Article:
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EU Climate and Energy Policy Beyond 2020: Are Additional Targets and Instruments for Renewables Economically Reasonable?

  • Paul LehmannEmail author
  • Erik Gawel
  • Sebastian Strunz
Chapter

Abstract

The European Union has decided to increase its target for greenhouse gas emissions reductions to 40% by 2030, compared to 1990 emissions levels. In contrast, the target for the share of renewable energy sources in electricity consumption—even though increased to 27%—will not be binding anymore for Member States beyond 2020. This is in line with many existing assessments which demonstrate that additional RES policies impair the cost-effectiveness of addressing a single CO2 externality, and should therefore be abolished. Our analysis explores to what extent this reasoning holds in a second-best setting with multiple externalities related to fossil and nuclear power generation and policy constraints. In this context, an additional RES policy may help to address externalities for which first-best policy responses are not available. In addition, we also argue that an unambiguous, “objective” economic assessment is impossible because (i) policies may have a multiplicity of impacts, (ii) the size of these impacts is subject to uncertainties and (iii) their valuation is contingent on individual preferences. Thus, the eventual decision on the optimal choice and design of climate and energy policies can only be taken politically.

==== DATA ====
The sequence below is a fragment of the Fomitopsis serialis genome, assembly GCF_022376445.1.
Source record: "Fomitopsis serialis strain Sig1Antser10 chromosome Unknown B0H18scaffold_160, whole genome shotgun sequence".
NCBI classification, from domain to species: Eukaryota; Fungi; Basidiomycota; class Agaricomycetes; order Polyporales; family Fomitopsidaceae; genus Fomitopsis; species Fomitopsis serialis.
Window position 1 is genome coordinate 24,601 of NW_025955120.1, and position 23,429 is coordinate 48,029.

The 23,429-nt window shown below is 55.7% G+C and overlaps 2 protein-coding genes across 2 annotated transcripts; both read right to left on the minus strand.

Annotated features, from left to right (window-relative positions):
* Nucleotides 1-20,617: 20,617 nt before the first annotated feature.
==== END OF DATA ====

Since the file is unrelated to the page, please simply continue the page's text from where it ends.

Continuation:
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Authors and Affiliations

  1. 1.Department of EconomicsHelmholtz Centre for Environmental Research – UFZLeipzigGermany
  2. 2.Institute for Infrastructure and Resources Management, Leipzig UniversityLeipzigGermany

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